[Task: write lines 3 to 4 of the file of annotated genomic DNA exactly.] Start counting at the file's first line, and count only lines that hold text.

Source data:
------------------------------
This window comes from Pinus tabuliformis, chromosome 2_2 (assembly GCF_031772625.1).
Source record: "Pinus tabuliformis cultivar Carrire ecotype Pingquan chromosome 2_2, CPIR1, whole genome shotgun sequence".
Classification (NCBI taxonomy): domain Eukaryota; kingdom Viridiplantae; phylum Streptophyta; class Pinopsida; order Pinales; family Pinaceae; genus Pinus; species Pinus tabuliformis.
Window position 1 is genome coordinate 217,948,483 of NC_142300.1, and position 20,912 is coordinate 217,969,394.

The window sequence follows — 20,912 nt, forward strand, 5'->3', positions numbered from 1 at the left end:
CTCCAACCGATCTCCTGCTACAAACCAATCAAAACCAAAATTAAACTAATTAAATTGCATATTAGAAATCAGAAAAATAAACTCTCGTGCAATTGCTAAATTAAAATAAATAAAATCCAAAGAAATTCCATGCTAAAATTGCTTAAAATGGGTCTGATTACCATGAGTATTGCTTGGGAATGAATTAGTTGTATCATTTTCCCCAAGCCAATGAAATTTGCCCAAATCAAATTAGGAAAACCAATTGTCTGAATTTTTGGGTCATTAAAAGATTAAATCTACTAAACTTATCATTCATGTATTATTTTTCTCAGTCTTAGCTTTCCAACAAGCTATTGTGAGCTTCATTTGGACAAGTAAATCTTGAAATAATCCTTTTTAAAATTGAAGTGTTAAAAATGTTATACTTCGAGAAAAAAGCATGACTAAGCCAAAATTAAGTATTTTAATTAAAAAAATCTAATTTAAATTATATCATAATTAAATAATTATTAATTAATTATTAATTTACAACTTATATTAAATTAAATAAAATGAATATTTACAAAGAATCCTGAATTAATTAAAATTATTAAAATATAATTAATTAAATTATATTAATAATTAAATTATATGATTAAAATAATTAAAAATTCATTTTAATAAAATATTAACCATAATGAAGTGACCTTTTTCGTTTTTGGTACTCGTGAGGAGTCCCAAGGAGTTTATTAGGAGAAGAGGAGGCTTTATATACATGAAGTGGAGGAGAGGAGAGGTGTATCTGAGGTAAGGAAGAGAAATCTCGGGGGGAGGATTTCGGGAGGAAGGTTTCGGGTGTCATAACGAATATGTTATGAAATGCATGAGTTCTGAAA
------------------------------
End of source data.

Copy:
Classification (NCBI taxonomy): domain Eukaryota; kingdom Viridiplantae; phylum Streptophyta; class Pinopsida; order Pinales; family Pinaceae; genus Pinus; species Pinus tabuliformis.
Window position 1 is genome coordinate 217,948,483 of NC_142300.1, and position 20,912 is coordinate 217,969,394.